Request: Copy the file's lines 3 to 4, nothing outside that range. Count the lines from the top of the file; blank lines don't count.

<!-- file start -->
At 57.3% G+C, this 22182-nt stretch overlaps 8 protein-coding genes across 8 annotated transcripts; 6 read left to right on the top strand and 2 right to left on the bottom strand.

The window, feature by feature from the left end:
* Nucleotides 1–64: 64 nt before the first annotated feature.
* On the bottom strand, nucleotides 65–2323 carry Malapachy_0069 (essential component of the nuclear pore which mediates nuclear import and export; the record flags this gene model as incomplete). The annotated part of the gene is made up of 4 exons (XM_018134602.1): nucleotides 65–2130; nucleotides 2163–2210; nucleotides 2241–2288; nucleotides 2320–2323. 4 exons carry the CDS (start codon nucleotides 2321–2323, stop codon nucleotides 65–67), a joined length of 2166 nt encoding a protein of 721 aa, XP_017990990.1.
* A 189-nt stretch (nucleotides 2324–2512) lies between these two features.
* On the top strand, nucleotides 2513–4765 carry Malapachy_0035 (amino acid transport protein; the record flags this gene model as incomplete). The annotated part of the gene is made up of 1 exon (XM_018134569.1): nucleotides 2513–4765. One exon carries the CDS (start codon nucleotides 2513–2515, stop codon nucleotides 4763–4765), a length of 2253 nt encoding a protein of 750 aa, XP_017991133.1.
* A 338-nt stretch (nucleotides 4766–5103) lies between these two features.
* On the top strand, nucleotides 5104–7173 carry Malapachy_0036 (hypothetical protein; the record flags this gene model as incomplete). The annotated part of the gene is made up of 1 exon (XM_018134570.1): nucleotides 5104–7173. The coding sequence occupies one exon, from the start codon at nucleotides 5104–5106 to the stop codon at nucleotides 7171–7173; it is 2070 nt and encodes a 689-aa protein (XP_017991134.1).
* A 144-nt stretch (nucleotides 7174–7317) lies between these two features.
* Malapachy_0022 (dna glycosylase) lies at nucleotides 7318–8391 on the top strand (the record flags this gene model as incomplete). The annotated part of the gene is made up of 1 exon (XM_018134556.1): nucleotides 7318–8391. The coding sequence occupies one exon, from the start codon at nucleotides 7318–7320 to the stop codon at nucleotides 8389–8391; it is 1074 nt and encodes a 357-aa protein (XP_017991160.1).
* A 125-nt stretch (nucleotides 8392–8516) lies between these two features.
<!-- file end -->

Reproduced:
* Nucleotides 1–64: 64 nt before the first annotated feature.
* On the bottom strand, nucleotides 65–2323 carry Malapachy_0069 (essential component of the nuclear pore which mediates nuclear import and export; the record flags this gene model as incomplete). The annotated part of the gene is made up of 4 exons (XM_018134602.1): nucleotides 65–2130; nucleotides 2163–2210; nucleotides 2241–2288; nucleotides 2320–2323. 4 exons carry the CDS (start codon nucleotides 2321–2323, stop codon nucleotides 65–67), a joined length of 2166 nt encoding a protein of 721 aa, XP_017990990.1.